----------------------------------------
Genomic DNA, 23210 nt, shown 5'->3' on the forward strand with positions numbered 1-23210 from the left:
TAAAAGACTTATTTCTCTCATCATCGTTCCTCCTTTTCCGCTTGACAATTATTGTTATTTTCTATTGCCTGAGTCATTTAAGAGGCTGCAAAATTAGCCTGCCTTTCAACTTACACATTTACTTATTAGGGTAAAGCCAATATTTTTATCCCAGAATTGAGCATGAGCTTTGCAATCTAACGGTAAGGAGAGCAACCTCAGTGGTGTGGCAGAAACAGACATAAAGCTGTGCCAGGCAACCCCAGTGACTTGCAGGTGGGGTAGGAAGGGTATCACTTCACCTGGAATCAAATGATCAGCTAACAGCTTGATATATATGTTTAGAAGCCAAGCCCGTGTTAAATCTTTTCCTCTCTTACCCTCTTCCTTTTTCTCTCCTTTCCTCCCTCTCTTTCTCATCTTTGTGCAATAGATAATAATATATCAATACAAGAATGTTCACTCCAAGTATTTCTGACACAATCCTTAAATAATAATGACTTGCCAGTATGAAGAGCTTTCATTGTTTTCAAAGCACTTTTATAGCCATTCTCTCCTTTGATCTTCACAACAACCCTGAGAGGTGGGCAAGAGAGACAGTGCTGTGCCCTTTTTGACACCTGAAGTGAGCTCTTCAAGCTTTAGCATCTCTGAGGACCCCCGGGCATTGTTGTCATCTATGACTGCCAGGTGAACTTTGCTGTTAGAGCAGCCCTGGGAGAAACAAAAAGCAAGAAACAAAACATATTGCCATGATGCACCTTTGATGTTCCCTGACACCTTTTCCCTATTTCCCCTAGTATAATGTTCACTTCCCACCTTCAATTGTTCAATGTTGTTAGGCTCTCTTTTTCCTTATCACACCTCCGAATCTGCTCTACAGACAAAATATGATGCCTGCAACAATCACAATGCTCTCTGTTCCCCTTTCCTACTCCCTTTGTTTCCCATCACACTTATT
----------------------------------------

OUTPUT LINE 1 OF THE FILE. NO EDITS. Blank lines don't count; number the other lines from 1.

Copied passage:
Genomic DNA, 23210 nt, shown 5'->3' on the forward strand with positions numbered 1-23210 from the left: